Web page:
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May 24, 2023

Ken Scott vocal mic placement for a live recording

 

 

 

When recording a band live in the studio, paying attention to microphone pickup patterns during setup can help minimize bleed. Also known as “spill” or “leakage,” bleed occurs when mics pick up audio from sources other than what they were intended to capture. In this excerpt from History of the Beatles Recording Techniques: Episode 4, we see Ken Scott setting up the vocal mic, a Neumann U47, similar to how it was done in an early Beatles recording session.

By choosing a mic with a figure-8 (aka “bi-directional”) polar pattern and placing it strategically, Ken makes it possible for two vocalists to sing into it while keeping bleed from the other instruments to a minimum.

Right Angles

For those unfamiliar, a figure-8 mic picks up equally from the front and back of the capsule but rejects sound coming from the sides. It was a “no brainer” for Ken to choose a mic with such a pattern for the vocals, considering there were two singers on one mic and guitar and bass amps and a drum kit in the room. It also didn’t hurt that the U47, a tube condenser, is considered among the top vocal mics of all time.

Ken positioned the singers, bassist Tony Skeggs and guitarist Jimmy Vivino, facing each other at the front and back of the mic, with one of the null sides pointed at the drum kit and guitar amp.

Notice how the sides of the mic are pointed at the drums and guitar cabinet.

Here’s an excerpt from the raw vocal track soloed in the control room. (A little compression was added strictly for this example.)

As you just heard, there’s surprisingly little bleed picked up even though all the instruments are in the same room as the vocal mic. The drums leaked through more than the bass or guitar. Still, considering the situation, using the figure-8 pattern helped reduce bleed significantly.

Other Possibilities

Had there been only one vocalist, it would have made sense to place the vocalist in front of a cardioid-pattern mic, facing opposite the drums. Doing so would minimize bleed into the vocal mic and thus onto the vocal track.

This shows the pickup pattern of a cardioid mic and the best placement with one vocalist. (Cardioid pattern diagram by Nicoguaro, CC BY 4.0).

Mics with hypercardioid or supercardioid patterns are even more directional than those with a cardioid pattern. If you need more rejection of sounds from the sides than you’re getting from a cardioid micyou might try one, particularly supercardioid. However, they both pick up more in the back than regular cardioids.

Hypercardioid (left) and supercardioid (right) are more directional in front than cardioid, but pick up more at the back. (Diagrams by Galak76)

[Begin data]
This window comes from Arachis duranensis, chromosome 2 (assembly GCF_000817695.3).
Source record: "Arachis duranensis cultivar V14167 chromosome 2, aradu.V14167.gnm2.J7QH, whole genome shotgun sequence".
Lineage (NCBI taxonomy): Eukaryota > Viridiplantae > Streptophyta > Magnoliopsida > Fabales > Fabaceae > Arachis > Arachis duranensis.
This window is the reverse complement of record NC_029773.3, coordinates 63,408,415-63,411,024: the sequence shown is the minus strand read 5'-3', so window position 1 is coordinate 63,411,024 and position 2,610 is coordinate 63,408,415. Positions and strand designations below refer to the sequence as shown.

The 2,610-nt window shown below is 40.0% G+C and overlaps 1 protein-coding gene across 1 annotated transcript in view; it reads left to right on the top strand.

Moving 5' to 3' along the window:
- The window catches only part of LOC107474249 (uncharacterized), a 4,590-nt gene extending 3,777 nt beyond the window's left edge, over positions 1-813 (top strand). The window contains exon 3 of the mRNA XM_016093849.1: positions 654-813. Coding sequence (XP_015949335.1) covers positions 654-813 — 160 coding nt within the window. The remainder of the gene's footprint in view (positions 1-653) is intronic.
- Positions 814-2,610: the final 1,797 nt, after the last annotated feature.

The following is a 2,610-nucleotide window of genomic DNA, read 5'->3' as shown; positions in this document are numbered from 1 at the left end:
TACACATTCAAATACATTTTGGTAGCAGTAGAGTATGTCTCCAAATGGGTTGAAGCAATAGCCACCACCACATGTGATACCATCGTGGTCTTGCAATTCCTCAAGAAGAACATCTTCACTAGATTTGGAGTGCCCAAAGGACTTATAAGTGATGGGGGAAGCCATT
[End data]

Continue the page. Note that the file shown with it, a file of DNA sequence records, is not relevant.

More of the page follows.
If you’re recording group vocals, you could fit at least two singers on each side of the figure-8 mic while still positioning it for minimum bleed. Even though an omnidirectional mic is sometimes used in a group vocal situation, it would be the wrong choice for a “live in the studio” recording because it picks up equally all around, and thus would get a lot of bleed from the instruments.

The polar pattern for an omnidirectional mic. (Diagram by Galak76)

That said, if you’re overdubbing a vocal group with four or more singers, an omni mic can be beneficial because you can position them all around the mic. Bleed won’t be an issue during overdubs. You’ll have to experiment with how close to the mic each singer stands to make sure the blend is good. Naturally, if everyone is recorded on a single mic, the result will be a mono track.

Proximate to What?

Another characteristic of an omni mic is that it exhibits no proximity effect (additional low end as you get closer to it). Conversely, a figure-8 mic creates the most pronounced proximity effect of all the polar patterns. For vocals, that’s often a good thing because it makes the singer’s voice sound bigger. Cardioid mics also have a fairly pronounced proximity effect.

Whether or not you want the proximity effect depends on the sound you’re going for. It should be among the factors you consider when choosing a vocal mic for recording more than one singer at a time.

Here are examples demonstrating the proximity effect with different patterns. These spoken word examples were all recorded with a Mojave Audio MA-300 multipattern tube condenser.

In the first example, we compare the different patterns with the speaker three inches back from the mic.

Next, the speaker is one inch back from the mic.

This gives a better sense of the proximity effect differences between patterns. One disadvantage of being so close up on the mic, particularly with cardioid and figure-8, is that the proximity effect accentuates plosives (popped P, B and other consonant sounds). Using a pop screen when singing or speaking close to the mic is essential.

While it’s true that you probably use cardioid mics most of the time, there are situations (such as the session in the video) where knowledge of the characteristics of the various pick patterns can dictate your vocal mic choice.

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